Youtube is easily one of the most popular websites on the internet, a constant parade of music videos, viral hits and other crowd-sourced content that generates a tremendous amount of revenue both for Google and for the most-watched content producers.
The entirety of this revenue currently comes from advertising, but Google has been noticing ad-related revenue declining consistently thanks to the rise of a type of browser plugin that is designed to block ads from being shown.
Obviously this is troubling news for Google, content producers and the advertisers who count on Youtube video ads as their primary marketing channel, but Google has chosen to look at the problem as an opportunity and opted to launch a brand new ad-free version of Youtube known as Youtube Red on October 28th, 2015.
The Rise of Youtube Red
Instead of following the typical ad-driven funding model Google uses for the rest of its websites, Youtube Red costs $10 USD per month for access.
Users will receive a huge range of benefits, first and foremost of which is the ability to watch all Youtube content without advertisements when logged in, a feature that may cause concern among many Youtube advertisers.
The other two primary benefits of Youtube Red for subscribers are the ability to download videos to your device for up to 30 days for offline viewing, and the ability to play audio from the Youtube app with the screen of your device turned off.
That last point might just be the most commonly requested feature of the standard Youtube app, meaning that a large number of users may join the service for it alone.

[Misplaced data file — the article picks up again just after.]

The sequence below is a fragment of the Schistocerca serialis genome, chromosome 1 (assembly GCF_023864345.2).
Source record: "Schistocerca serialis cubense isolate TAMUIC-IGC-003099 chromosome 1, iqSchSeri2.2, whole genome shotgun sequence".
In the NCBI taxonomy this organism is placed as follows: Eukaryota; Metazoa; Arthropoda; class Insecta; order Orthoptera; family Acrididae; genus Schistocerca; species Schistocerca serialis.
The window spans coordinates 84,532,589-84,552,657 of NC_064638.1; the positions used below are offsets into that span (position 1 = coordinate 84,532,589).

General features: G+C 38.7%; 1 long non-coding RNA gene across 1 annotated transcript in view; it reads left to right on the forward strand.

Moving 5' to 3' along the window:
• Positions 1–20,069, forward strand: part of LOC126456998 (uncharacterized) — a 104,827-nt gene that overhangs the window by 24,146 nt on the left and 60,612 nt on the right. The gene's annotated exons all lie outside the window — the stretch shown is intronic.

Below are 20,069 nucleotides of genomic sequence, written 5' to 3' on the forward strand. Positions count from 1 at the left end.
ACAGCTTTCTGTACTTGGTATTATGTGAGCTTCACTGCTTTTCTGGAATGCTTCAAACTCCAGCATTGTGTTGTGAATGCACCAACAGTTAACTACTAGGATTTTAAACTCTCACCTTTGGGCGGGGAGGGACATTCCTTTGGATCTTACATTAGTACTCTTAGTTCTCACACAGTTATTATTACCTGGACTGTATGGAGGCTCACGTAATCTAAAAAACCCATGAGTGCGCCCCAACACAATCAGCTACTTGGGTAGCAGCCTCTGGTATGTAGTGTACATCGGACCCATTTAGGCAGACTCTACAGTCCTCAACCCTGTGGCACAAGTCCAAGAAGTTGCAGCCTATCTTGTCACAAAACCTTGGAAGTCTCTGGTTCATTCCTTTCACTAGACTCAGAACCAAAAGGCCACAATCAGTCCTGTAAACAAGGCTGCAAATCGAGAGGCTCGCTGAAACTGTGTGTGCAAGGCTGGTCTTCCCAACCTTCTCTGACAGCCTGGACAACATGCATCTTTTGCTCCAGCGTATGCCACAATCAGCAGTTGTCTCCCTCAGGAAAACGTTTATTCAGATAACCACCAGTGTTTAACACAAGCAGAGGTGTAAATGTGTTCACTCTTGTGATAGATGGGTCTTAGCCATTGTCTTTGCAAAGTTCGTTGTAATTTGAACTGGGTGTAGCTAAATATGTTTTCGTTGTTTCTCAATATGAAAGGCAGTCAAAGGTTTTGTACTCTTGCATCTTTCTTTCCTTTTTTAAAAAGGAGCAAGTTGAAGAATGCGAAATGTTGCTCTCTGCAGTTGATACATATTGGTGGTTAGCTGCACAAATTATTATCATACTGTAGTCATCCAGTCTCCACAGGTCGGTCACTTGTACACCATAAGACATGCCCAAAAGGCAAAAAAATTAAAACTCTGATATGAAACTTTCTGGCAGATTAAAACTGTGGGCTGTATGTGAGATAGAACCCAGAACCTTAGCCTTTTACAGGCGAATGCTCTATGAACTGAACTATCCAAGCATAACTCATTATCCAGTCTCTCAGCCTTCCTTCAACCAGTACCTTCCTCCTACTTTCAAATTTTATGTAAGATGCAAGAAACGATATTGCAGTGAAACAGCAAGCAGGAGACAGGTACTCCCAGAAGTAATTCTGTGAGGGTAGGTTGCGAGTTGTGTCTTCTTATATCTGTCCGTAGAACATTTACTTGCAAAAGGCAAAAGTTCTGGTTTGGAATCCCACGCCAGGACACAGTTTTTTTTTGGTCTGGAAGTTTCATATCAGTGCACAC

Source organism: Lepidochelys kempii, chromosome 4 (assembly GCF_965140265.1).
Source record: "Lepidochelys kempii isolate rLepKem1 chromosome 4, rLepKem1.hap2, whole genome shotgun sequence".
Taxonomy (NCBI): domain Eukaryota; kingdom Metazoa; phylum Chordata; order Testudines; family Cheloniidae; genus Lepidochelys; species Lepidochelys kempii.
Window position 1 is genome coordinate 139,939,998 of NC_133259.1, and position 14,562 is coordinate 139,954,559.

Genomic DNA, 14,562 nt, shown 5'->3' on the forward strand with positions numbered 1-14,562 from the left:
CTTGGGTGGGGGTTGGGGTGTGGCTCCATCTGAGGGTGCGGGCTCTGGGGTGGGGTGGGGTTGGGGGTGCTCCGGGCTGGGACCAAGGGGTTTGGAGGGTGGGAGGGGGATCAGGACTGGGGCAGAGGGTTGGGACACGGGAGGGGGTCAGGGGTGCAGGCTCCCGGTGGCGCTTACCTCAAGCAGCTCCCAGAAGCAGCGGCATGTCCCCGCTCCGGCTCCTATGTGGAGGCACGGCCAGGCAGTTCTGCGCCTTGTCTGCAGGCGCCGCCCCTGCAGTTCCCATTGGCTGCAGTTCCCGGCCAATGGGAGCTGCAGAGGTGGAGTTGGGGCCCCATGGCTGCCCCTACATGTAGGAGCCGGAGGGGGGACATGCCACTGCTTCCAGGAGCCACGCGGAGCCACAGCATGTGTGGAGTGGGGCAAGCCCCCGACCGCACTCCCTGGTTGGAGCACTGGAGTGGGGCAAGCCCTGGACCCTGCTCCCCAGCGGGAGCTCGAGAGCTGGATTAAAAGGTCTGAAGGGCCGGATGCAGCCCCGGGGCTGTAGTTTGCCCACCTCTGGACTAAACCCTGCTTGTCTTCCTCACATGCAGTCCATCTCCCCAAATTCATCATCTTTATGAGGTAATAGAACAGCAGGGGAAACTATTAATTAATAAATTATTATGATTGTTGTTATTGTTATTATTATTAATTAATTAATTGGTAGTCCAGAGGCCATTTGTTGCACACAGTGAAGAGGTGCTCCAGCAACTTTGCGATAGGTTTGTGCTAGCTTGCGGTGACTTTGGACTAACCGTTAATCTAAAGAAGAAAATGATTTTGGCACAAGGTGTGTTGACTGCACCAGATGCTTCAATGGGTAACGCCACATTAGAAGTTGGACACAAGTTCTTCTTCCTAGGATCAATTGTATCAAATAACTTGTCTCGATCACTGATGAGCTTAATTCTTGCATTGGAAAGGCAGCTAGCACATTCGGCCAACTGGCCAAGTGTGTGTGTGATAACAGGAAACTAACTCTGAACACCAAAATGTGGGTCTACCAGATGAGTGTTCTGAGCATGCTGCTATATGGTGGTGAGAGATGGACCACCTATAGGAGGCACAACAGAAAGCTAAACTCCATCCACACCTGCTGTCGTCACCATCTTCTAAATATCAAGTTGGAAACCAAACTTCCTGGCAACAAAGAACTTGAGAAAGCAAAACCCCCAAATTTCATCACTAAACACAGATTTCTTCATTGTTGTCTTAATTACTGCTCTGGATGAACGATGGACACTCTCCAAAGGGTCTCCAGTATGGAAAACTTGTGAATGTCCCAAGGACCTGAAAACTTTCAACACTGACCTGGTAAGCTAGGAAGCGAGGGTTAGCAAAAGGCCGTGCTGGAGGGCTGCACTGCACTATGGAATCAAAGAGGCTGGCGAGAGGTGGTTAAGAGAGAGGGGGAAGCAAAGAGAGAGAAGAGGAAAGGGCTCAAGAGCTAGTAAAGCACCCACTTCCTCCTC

The biggest new feature of the service will be unveiled in early 2016 when members-only paid content launches.
Most of this original content will be episodic, starring some of the most popular Youtube content creators, including the ever-popular gamer PewDiePie (aka Felix Kjellberg), Superwoman (aka Lilly Singh), and the Fine Brothers, among many others.
Whether or not these shows will be able to hold their own in this new format remains to be seen, but Youtube Red’s future may hang upon their every episode.
Eventually, this paid members-only content will be made available with ads for those users who choose not to sign up for the new service, but otherwise nothing will change in their daily usage of the free ad-driven Youtube site or app.
Currently, Youtube Red is only available in the United States during a trial period, but there are plans to release an international version of the service in the coming months once the initial launch bugs and copyright negotiations have been ironed out.
How Does This Impact Online Advertising / Marketing?
The launch of Youtube Red is a huge step for Google, and not just because of the features the service offers. Far more important is the fact that they are taking a financial risk and branching out into new territory by moving to a paid subscription model.
This new strategy may indicate a coming shift for the rest of their digital offerings, and it should make every online marketer and advertiser sit up and take notice.